|photo by Lee Jordan|
Actors know the importance of using sense memory to trigger emotional memory, though they have probably never heard of M.T.T. We have been utilizing this type of memory in our profession since the cusp of the 20th century. It is the only way to create an honest emotional life for a character who is not us. We do not know exactly how this character would react to the given circumstances of the world of the play. Since we only have what the playwright gives us, the big-picture outline, we have to fill in the blanks and populate every second we are onstage with a living, breathing reality grounded in past experiences. BUT we cannot substitute our own past. I have seen my acting students get really tripped up; they say, "Well, I wouldn't have acted this way" when examining a character's divergent reality. But you can't get inside the character if you are judging. So I tell them they must use their imaginations, put themselves in the character's shoes. And use their own sense memories and emotional memories to build a new reality. When my beginning acting students ask how this is done, I sometimes answer, "all theatre is magic." Now maybe I should give the scientific explanation. As Prof. Boyer would say, we use our brains' M.T.T. capacity to catapult ourselves, however briefly, into a completely different world.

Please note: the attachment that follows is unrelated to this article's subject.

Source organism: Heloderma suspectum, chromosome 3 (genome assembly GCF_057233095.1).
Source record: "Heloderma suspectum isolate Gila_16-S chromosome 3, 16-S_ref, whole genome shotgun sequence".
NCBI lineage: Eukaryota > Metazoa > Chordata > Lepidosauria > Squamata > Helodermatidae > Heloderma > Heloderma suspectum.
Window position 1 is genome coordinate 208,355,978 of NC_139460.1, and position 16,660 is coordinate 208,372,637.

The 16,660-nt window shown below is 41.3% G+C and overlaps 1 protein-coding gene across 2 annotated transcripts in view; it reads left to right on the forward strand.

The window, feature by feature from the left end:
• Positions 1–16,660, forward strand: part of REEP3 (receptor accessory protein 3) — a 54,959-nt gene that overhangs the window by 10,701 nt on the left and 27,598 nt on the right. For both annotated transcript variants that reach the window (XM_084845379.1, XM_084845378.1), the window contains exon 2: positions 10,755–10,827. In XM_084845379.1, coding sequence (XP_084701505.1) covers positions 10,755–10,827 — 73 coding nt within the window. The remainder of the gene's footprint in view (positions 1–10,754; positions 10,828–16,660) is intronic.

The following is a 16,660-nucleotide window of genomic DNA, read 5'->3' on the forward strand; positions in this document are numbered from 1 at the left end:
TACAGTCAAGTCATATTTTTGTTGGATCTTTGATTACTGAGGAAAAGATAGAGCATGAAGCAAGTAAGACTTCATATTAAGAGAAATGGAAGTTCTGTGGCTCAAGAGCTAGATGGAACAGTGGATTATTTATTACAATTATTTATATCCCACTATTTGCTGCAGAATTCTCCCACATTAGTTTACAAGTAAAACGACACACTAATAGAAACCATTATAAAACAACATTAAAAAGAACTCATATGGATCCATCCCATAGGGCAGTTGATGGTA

Dr. Lambert concludes her article by observing that even when they become adults, "the sight of Santa will allow my daughters, once again, to see the world as a child would, if only for a few fleeting moments." Actors get to use their storehouse of memories from childhood to the recent past over and over and over. Is it any wonder we take joy in our work?